1 Thessalonians 2:9-13
9You remember our labor and toil, brothers and sisters; we worked night and day, so that we might not burden any of you while we proclaimed to you the gospel of God. 10You are witnesses, and God also, how pure, upright, and blameless our conduct was toward you believers. 11As you know, we dealt with each one of you like a father with his children, 12urging and encouraging you and pleading that you lead a life worthy of God, who calls you into his own kingdom and glory.
13We also constantly give thanks to God for this, that when you received the word of God that you heard from us, you accepted it not as a human word but as what it really is, God’s word, which is also at work in you believers.
1Then Jesus said to the crowds and to his disciples, 2“The scribes and the Pharisees sit on Moses’ seat; 3therefore, do whatever they teach you and follow it; but do not do as they do, for they do not practice what they teach. 4They tie up heavy burdens, hard to bear, and lay them on the shoulders of others; but they themselves are unwilling to lift a finger to move them. 5They do all their deeds to be seen by others; for they make their phylacteries broad and their fringes long. 6They love to have the place of honor at banquets and the best seats in the synagogues, 7and to be greeted with respect in the marketplaces, and to have people call them rabbi.
8But you are not to be called rabbi, for you have one teacher, and you are all students. 9And call no one your father on earth, for you have one Father — the one in heaven. 10Nor are you to be called instructors, for you have one instructor, the Messiah.11The greatest among you will be your servant. 12All who exalt themselves will be humbled, and all who humble themselves will be exalted.
My grandmother got me a Bible when I was 12. She says I told her I was going to read the wholething. Then I read two or three verses and said that was enough for the night. She said, in her lovely southern accent, “Sam, it’s going to take an awful long time to read the Bible like that.”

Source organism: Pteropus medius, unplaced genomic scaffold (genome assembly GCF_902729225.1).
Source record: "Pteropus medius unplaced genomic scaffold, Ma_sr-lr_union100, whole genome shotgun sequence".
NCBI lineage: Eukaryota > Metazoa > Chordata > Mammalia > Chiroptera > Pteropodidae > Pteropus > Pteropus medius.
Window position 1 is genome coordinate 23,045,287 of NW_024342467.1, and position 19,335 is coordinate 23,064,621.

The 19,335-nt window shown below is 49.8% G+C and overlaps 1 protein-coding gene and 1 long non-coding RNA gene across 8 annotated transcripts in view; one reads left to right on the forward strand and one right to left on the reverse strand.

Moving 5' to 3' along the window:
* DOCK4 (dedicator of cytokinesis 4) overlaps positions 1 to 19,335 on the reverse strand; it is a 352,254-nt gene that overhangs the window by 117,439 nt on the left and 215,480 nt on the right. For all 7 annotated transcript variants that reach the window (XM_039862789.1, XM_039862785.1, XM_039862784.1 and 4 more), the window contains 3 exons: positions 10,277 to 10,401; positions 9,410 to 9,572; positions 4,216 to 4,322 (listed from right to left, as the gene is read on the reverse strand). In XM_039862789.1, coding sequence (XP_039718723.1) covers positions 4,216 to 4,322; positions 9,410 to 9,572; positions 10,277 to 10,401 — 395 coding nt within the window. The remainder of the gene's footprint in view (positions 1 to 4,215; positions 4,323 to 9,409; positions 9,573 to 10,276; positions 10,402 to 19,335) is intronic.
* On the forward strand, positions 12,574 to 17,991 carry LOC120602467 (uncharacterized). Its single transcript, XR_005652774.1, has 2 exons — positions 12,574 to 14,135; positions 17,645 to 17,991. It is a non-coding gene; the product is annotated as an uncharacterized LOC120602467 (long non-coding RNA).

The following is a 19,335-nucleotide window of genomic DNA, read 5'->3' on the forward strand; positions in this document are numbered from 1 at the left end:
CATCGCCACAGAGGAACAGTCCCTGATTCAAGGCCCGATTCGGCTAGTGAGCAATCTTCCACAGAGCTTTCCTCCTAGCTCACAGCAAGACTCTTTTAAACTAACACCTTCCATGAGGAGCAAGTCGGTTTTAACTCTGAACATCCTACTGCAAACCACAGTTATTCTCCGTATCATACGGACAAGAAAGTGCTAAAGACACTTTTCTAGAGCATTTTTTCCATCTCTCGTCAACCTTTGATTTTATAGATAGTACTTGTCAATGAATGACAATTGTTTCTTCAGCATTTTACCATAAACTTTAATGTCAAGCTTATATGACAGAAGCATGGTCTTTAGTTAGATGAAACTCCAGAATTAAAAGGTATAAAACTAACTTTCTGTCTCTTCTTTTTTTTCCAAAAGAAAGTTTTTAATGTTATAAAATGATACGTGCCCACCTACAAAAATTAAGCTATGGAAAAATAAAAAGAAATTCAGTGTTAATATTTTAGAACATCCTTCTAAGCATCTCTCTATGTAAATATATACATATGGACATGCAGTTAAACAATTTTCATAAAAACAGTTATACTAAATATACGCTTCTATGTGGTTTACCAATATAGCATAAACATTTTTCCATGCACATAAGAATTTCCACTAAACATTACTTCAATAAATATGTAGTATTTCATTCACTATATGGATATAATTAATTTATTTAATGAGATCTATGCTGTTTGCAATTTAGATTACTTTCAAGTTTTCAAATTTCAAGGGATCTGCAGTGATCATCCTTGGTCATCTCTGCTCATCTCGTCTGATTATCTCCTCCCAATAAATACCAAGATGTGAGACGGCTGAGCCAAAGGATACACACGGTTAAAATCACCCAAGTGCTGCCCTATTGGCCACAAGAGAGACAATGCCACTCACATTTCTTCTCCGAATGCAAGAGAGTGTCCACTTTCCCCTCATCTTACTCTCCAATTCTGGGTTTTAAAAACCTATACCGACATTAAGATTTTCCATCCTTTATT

I don’t remember exactly when or how it happened, but soon I fell in love with the Bible. I read it on my own, which made me more interested in the sermons I heard on Sundays. I was captivated by the world of the Bible, so different than the world we live in today but still connected. I loved the stories of Moses, Israel, and King David.
More than anything I was captivated by the story of Jesus. His teaching was so powerful. He had a way of cutting through all the subtle deception and political posturing of the religious leaders. His words hit me and stuck. His life also inspired me. His love for us and his courage blew me away as did the courage and conviction of the early church.
In seventh grade I went to Catholic school and I found out that I was truly a protestant, or as my English teacher would say a protest-ant. As we studied the teachings of the Catholic church, much of it made perfect sense to me since the Christian faith is one faith no matter what church you go to.
But other things didn’t make sense to me at all. I distinctly remember learning some teaching that didn’t make sense to me and didn’t fit what I understood about scripture. I asked the teacher: “Where does that come from in the Bible?” The teacher didn’t have a good answer.